Holyoke commission removes three parish properties from proposed historic district
(Iobserve file photos)
SPRINGFIELD – With four members of the seven-member Fairfield Avenue Commission present, the commission voted to remove three church properties from a proposed Polish historic district in the city of Holyoke.
The commission voted to remove the Mater Dolorosa School, a former convent now used for offices, and the Pope John Paul II Social Center from the proposed district, leaving the now-closed Mater Dolorosa Church and 24 other residential and commercial properties on the southern part of Holyoke’s Lyman Street in the district.
Fairfield Avenue Commission members Olivia Mausel and Matthew Chenier stated at last night’s meeting that the removal of the church properties was a response to concerns raised by citizens at a March 20 public hearing. But diocesan spokesman Mark E. Dupont questioned that explanation.
“The decision to remove the Blessed John Paul Social Center, the Mater Dolorosa School and the parish office building from the proposed district was both obvious and predictable,” Dupont told iobserve. “It was always clear what the motive of this group was, to entangle the former Mater Dolorosa Church in a government-regulated historic district.
“ (It is) not surprising that a group with no relationship or role in the proposed neighborhood would disregard the vast testimony of parishioners opposed to such a district,” Dupont said, in reference to parishioners of Holyoke’s Our Lady of the Cross Parish, which was formed by the merger of the former Mater Dolorosa and Holy Cross parishes in 2011.
At the March 20 public meeting, the majority of those opposing the historic district identified themselves as present members of Our Lady of the Cross Parish. They noted that including the parish properties, especially the church, in a historic district would place considerable financial burdens on the struggling parish. Members of the parish were also present at the April 10 meeting of the Fairfield Avenue Commission.
Stephen E. Spelman, a diocesan attorney, also was present at the April 10 commission meeting. In a report provided to iobserve, Spelman noted that, after the motion to remove the three church properties from district was passed, commission member Wendy Weiss asked, “Can we add them back in later?” and Chenier replied, “Yes.”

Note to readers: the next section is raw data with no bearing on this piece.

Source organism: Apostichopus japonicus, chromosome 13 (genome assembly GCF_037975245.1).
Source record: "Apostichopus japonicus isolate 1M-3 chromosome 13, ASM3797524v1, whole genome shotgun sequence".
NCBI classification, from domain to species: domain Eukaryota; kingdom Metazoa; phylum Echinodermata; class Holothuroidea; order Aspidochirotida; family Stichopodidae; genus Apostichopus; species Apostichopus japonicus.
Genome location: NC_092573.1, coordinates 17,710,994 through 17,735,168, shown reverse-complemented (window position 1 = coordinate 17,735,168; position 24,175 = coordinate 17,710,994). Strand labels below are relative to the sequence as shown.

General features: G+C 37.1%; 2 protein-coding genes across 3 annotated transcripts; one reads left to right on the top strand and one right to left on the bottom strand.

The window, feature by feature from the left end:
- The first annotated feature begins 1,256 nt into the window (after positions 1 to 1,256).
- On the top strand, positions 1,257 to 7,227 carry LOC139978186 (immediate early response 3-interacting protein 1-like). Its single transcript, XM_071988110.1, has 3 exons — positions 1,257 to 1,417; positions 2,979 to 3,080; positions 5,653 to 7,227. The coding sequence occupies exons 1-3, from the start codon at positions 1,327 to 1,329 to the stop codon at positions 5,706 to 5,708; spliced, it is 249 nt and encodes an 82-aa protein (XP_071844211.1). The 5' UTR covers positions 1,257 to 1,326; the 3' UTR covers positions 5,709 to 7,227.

Spelman’s report also identifies inconsistencies in the guidelines for the new district. While Mausel states, “Our guidelines will be specific for this district,” Chenier then states later in the meeting that he has recommended that the Polish district use the same guidelines as the Fairfield Avenue District.
Speaking to iobserve, Dupont also questioned the procedural correctness of the historic district proposal itself, stating, as he has repeatedly, that the Springfield Diocese was informed of only two of an alleged 40 board and committee meetings at which the historic district was discussed.
“Furthermore, in support of our earlier premise that procedures had not been properly followed, Ms. Mausel admitted to ‘some 40’ meetings held on this matter in various city government venues,” Dupont said. “We knew of only two, so there are real questions surrounding the propriety of those other sessions.”
A final report on the April 10 meeting is to be written by Mausel and, after being reviewed by the Fairfield Avenue Commission, will be sent as a proposed ordinance to the city solicitor and then to the city council. If approved by the city council, the ordinance would then require the signature of Holyoke Mayor Alex B. Morse to be enacted.
“We continue to be hopeful that the city council will see through the guise and reject the district when that matter comes up in May,” said Dupont.